Louis VII. of France chose this Blue Flag as his heraldic emblem, and hence its name, fleur de lys, has been subsequently borne on the arms of France. The flower was said to have been figured on a shield sent down from heaven to King Louis at Clovis, when fighting against the Saracens. Fleur de Louis has become corrupted to fleur de lys, or fleur de lis.
The Purple Flag was formerly dedicated to the Virgin Mary. A certain knight more devout than learned could never remember more than two words of the Latin prayer addressed to the Holy Mother; these were Ave Maria, which the good old man repeated day and night until he died. Then a plant of the blue Iris sprang up over his grave, displaying on every flower in golden letters these words, Ave Maria. When the monks opened the tomb they found the root of the plant resting on the lips of the holy knight whose body lay buried below.
The Yellow Flag, or Water Flag, is called in the north, "Seggs." Its flowers afford a beautiful yellow dye; and, its seeds, when roasted, can be used instead of coffee. The juice of the root is very acrid when sniffed up the nostrils, and causes a copious flow of water therefrom, thus giving marked relief for obstinate congestive headache of a dull, passive sort. The root is very astringent, and will check diarrhoea by its infusion; also it is of service for making ink. In the south of England the plant is named "Levers." It contains much tannin.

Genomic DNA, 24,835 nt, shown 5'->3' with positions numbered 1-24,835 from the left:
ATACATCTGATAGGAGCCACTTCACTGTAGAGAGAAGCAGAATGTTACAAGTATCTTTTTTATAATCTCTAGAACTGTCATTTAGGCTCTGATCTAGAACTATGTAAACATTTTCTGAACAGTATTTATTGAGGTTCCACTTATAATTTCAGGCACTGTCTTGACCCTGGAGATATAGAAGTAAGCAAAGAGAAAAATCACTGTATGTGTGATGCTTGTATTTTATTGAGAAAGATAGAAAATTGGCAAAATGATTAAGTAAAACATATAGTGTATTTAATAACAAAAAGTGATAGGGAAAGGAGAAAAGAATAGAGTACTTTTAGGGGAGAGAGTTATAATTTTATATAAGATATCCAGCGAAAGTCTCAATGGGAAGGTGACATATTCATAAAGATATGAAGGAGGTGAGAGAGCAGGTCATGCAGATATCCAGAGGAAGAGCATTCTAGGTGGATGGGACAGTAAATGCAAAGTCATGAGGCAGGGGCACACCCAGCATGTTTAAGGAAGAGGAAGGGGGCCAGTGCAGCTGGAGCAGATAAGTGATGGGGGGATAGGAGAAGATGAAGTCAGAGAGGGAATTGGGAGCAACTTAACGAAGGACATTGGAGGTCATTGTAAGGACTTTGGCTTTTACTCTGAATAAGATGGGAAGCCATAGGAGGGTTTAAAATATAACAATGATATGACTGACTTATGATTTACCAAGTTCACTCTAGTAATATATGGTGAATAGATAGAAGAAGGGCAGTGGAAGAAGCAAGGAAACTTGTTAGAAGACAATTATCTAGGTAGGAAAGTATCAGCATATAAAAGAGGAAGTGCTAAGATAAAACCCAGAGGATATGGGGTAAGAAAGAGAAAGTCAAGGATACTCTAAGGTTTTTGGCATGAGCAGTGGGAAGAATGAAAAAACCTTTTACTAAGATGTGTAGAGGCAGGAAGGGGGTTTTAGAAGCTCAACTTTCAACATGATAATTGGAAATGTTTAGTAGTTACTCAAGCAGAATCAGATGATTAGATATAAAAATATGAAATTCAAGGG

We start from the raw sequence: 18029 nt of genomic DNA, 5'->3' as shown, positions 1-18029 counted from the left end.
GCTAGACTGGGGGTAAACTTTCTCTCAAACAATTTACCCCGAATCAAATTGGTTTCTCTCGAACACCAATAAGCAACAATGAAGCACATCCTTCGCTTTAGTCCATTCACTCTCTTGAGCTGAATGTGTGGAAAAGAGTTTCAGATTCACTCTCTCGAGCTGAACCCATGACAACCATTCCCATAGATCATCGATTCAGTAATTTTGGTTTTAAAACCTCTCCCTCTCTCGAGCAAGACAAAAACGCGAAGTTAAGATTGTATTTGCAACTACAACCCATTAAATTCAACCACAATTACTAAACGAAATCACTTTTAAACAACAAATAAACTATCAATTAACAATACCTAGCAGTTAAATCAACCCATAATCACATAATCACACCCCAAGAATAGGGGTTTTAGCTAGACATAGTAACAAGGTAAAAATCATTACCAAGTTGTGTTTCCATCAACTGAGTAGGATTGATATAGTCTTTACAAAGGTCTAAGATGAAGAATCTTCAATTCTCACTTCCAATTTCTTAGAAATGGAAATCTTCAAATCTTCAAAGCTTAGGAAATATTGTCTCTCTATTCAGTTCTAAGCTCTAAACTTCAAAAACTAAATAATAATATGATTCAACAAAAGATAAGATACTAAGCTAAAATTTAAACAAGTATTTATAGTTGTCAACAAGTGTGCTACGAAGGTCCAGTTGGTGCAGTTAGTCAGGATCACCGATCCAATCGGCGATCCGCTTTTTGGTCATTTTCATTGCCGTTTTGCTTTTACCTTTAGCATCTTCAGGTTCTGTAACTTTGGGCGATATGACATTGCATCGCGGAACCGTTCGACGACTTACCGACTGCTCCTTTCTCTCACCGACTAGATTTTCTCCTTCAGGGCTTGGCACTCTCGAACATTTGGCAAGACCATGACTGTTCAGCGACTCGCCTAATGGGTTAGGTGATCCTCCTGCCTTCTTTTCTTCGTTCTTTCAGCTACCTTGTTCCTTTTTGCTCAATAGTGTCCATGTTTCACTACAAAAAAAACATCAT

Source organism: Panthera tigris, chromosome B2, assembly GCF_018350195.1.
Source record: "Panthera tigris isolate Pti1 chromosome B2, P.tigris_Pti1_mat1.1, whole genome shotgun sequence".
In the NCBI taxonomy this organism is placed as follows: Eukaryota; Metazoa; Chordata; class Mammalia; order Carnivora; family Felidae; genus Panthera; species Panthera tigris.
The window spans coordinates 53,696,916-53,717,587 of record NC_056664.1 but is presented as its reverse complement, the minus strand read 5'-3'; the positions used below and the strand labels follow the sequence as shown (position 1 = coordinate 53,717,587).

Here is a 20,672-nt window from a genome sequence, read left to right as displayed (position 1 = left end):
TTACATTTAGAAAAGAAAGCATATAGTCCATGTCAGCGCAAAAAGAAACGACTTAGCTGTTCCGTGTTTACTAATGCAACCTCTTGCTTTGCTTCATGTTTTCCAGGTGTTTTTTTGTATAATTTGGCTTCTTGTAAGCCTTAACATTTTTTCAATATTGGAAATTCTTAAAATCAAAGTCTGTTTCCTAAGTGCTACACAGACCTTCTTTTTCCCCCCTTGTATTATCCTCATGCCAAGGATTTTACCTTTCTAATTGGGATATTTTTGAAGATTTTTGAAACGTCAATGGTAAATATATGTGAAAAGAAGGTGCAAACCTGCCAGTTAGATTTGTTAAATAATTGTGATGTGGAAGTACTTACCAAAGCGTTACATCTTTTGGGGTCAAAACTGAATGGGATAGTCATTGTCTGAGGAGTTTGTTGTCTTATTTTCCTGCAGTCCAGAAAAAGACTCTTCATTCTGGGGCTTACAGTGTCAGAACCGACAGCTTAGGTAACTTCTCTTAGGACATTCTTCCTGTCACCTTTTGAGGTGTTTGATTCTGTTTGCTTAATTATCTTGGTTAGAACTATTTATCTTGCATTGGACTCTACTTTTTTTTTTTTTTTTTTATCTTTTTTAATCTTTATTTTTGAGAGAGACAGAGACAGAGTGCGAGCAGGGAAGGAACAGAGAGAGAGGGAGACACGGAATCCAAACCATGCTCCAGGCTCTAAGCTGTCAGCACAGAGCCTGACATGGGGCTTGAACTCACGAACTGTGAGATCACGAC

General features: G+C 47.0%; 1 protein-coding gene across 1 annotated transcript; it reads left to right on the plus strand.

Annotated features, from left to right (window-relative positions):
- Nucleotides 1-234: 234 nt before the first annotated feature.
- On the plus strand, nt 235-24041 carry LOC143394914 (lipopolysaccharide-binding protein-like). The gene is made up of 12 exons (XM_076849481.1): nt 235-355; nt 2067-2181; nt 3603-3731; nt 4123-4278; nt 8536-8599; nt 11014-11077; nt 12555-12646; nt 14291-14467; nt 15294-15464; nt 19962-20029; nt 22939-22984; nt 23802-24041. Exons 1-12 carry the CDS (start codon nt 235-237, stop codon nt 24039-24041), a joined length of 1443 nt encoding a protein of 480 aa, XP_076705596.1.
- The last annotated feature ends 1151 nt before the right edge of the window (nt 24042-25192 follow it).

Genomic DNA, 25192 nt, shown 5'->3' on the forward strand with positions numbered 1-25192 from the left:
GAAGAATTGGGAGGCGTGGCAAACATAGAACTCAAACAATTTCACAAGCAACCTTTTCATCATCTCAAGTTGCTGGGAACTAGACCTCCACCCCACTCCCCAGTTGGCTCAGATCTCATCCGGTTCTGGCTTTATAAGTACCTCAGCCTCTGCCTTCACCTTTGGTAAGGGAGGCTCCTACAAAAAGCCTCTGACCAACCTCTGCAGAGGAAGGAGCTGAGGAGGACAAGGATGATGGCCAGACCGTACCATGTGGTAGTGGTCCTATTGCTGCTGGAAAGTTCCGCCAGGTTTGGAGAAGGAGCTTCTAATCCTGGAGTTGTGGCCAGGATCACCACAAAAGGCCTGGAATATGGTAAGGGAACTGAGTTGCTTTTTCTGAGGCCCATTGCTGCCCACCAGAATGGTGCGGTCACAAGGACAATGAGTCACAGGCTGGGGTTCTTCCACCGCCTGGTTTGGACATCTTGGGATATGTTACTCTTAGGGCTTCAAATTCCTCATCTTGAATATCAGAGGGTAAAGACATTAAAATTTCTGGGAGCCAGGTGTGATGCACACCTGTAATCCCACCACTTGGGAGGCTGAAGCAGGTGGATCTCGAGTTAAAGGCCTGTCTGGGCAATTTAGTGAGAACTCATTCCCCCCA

The "Stinking Flag," or "Gladdon," or "Roast Beef," because having the odour of this viand, is another British species of Flag, abundant in southern England, where it grows in woods and, shady places. Its leaves, when bruised, emit a strong smell like that of carrion, which is very loathsome. The plant bears the appellations, Iris foetidissima, Spatual foetida, and "Spurgewort," having long, narrow leaves, which stink when rubbed. Country folk in Somersetshire purge themselves to good purpose with a decoction made from the root. The term "glad," or "smooth," refers to the surface of the leaves, or to their sword-like shape, from gladiolus (a small sword), and the plant bears flowers of a dull, livid purple, smaller than those of the other flags.